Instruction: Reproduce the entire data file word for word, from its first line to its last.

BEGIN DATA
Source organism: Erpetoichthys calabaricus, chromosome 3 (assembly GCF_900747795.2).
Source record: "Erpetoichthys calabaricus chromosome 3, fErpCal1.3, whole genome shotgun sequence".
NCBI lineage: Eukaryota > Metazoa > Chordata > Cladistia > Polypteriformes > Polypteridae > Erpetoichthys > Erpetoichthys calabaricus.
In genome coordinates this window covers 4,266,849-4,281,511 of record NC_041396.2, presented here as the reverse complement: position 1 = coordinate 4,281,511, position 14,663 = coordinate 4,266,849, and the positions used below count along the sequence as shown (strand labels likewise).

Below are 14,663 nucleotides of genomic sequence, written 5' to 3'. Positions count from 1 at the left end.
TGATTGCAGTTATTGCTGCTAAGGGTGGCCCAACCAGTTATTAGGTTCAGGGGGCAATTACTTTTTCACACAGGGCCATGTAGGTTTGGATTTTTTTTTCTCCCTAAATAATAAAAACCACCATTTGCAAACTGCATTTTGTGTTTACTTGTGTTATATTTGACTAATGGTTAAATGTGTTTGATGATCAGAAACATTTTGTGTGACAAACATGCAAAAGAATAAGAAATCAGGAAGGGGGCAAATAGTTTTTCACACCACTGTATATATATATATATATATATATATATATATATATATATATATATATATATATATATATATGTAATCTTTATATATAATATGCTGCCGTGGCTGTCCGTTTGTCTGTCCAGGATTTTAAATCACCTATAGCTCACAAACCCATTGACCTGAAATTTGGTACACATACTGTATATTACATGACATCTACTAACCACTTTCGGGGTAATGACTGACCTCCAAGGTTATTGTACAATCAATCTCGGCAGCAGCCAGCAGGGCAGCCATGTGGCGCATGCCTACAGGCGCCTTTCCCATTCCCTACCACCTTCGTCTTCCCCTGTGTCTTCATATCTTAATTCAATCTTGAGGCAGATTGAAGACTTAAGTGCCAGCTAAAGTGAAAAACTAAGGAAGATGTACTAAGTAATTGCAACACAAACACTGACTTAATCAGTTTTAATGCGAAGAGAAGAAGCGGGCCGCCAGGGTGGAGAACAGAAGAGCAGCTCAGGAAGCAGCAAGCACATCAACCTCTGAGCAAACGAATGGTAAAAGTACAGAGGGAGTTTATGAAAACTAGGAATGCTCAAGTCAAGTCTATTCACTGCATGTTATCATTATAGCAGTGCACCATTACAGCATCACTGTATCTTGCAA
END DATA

Source organism: Erpetoichthys calabaricus, chromosome 3 (assembly GCF_900747795.2).
Source record: "Erpetoichthys calabaricus chromosome 3, fErpCal1.3, whole genome shotgun sequence".
NCBI lineage: Eukaryota > Metazoa > Chordata > Cladistia > Polypteriformes > Polypteridae > Erpetoichthys > Erpetoichthys calabaricus.
In genome coordinates this window covers 4,266,849-4,281,511 of record NC_041396.2, presented here as the reverse complement: position 1 = coordinate 4,281,511, position 14,663 = coordinate 4,266,849, and the positions used below count along the sequence as shown (strand labels likewise).

Below are 14,663 nucleotides of genomic sequence, written 5' to 3'. Positions count from 1 at the left end.
TGATTGCAGTTATTGCTGCTAAGGGTGGCCCAACCAGTTATTAGGTTCAGGGGGCAATTACTTTTTCACACAGGGCCATGTAGGTTTGGATTTTTTTTTCTCCCTAAATAATAAAAACCACCATTTGCAAACTGCATTTTGTGTTTACTTGTGTTATATTTGACTAATGGTTAAATGTGTTTGATGATCAGAAACATTTTGTGTGACAAACATGCAAAAGAATAAGAAATCAGGAAGGGGGCAAATAGTTTTTCACACCACTGTATATATATATATATATATATATATATATATATATATATATATATATATATATATATATATGTAATCTTTATATATAATATGCTGCCGTGGCTGTCCGTTTGTCTGTCCAGGATTTTAAATCACCTATAGCTCACAAACCCATTGACCTGAAATTTGGTACACATACTGTATATTACATGACATCTACTAACCACTTTCGGGGTAATGACTGACCTCCAAGGTTATTGTACAATCAATCTCGGCAGCAGCCAGCAGGGCAGCCATGTGGCGCATGCCTACAGGCGCCTTTCCCATTCCCTACCACCTTCGTCTTCCCCTGTGTCTTCATATCTTAATTCAATCTTGAGGCAGATTGAAGACTTAAGTGCCAGCTAAAGTGAAAAACTAAGGAAGATGTACTAAGTAATTGCAACACAAACACTGACTTAATCAGTTTTAATGCGAAGAGAAGAAGCGGGCCGCCAGGGTGGAGAACAGAAGAGCAGCTCAGGAAGCAGCAAGCACATCAACCTCTGAGCAAACGAATGGTAAAAGTACAGAGGGAGTTTATGAAAACTAGGAATGCTCAAGTCAAGTCTATTCACTGCATGTTATCATTATAGCAGTGCACCATTACAGCATCACTGTATCTTGCAA